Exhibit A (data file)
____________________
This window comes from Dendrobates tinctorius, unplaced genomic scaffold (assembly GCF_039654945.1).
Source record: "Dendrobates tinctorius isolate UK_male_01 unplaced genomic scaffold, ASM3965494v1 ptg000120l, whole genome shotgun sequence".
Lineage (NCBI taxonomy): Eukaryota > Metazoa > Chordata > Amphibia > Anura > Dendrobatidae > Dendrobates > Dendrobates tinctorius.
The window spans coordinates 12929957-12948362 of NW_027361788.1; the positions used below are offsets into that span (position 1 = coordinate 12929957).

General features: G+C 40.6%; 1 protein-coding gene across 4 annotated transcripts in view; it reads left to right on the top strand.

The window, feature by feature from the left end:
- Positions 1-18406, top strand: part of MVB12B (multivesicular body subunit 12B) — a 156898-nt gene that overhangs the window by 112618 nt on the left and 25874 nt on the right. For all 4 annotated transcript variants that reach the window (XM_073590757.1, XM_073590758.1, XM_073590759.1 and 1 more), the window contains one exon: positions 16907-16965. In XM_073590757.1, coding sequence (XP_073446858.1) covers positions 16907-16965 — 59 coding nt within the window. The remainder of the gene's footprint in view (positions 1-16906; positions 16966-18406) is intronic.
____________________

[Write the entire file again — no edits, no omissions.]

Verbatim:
This window comes from Dendrobates tinctorius, unplaced genomic scaffold (assembly GCF_039654945.1).
Source record: "Dendrobates tinctorius isolate UK_male_01 unplaced genomic scaffold, ASM3965494v1 ptg000120l, whole genome shotgun sequence".
Lineage (NCBI taxonomy): Eukaryota > Metazoa > Chordata > Amphibia > Anura > Dendrobatidae > Dendrobates > Dendrobates tinctorius.
The window spans coordinates 12929957-12948362 of NW_027361788.1; the positions used below are offsets into that span (position 1 = coordinate 12929957).

General features: G+C 40.6%; 1 protein-coding gene across 4 annotated transcripts in view; it reads left to right on the top strand.

The window, feature by feature from the left end:
- Positions 1-18406, top strand: part of MVB12B (multivesicular body subunit 12B) — a 156898-nt gene that overhangs the window by 112618 nt on the left and 25874 nt on the right. For all 4 annotated transcript variants that reach the window (XM_073590757.1, XM_073590758.1, XM_073590759.1 and 1 more), the window contains one exon: positions 16907-16965. In XM_073590757.1, coding sequence (XP_073446858.1) covers positions 16907-16965 — 59 coding nt within the window. The remainder of the gene's footprint in view (positions 1-16906; positions 16966-18406) is intronic.